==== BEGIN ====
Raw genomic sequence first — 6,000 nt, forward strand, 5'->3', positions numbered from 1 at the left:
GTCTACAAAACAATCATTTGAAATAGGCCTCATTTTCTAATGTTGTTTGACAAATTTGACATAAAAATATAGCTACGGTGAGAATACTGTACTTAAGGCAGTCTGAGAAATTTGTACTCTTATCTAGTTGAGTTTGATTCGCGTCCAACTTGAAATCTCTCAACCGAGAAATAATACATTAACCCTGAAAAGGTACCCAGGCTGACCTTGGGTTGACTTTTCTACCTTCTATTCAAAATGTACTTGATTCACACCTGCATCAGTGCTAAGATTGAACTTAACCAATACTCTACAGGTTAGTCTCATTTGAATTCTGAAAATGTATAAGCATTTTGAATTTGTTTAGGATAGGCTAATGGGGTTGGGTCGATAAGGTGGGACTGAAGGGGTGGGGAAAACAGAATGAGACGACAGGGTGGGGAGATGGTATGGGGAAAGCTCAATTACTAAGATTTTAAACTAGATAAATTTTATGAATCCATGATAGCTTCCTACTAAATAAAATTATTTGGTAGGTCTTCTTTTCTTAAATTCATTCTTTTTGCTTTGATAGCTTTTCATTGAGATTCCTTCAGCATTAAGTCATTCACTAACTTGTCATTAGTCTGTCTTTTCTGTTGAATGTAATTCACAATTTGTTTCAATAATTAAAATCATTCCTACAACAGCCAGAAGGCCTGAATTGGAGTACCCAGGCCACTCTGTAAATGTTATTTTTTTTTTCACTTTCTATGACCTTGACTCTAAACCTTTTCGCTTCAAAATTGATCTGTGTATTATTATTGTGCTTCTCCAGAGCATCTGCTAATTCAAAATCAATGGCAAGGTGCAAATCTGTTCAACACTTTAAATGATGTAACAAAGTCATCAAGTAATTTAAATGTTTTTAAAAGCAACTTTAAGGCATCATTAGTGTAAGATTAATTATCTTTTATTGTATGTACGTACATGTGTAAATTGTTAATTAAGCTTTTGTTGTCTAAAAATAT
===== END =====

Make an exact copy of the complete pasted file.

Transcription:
Raw genomic sequence first — 6,000 nt, forward strand, 5'->3', positions numbered from 1 at the left:
GTCTACAAAACAATCATTTGAAATAGGCCTCATTTTCTAATGTTGTTTGACAAATTTGACATAAAAATATAGCTACGGTGAGAATACTGTACTTAAGGCAGTCTGAGAAATTTGTACTCTTATCTAGTTGAGTTTGATTCGCGTCCAACTTGAAATCTCTCAACCGAGAAATAATACATTAACCCTGAAAAGGTACCCAGGCTGACCTTGGGTTGACTTTTCTACCTTCTATTCAAAATGTACTTGATTCACACCTGCATCAGTGCTAAGATTGAACTTAACCAATACTCTACAGGTTAGTCTCATTTGAATTCTGAAAATGTATAAGCATTTTGAATTTGTTTAGGATAGGCTAATGGGGTTGGGTCGATAAGGTGGGACTGAAGGGGTGGGGAAAACAGAATGAGACGACAGGGTGGGGAGATGGTATGGGGAAAGCTCAATTACTAAGATTTTAAACTAGATAAATTTTATGAATCCATGATAGCTTCCTACTAAATAAAATTATTTGGTAGGTCTTCTTTTCTTAAATTCATTCTTTTTGCTTTGATAGCTTTTCATTGAGATTCCTTCAGCATTAAGTCATTCACTAACTTGTCATTAGTCTGTCTTTTCTGTTGAATGTAATTCACAATTTGTTTCAATAATTAAAATCATTCCTACAACAGCCAGAAGGCCTGAATTGGAGTACCCAGGCCACTCTGTAAATGTTATTTTTTTTTTCACTTTCTATGACCTTGACTCTAAACCTTTTCGCTTCAAAATTGATCTGTGTATTATTATTGTGCTTCTCCAGAGCATCTGCTAATTCAAAATCAATGGCAAGGTGCAAATCTGTTCAACACTTTAAATGATGTAACAAAGTCATCAAGTAATTTAAATGTTTTTAAAAGCAACTTTAAGGCATCATTAGTGTAAGATTAATTATCTTTTATTGTATGTACGTACATGTGTAAATTGTTAATTAAGCTTTTGTTGTCTAAAAATAT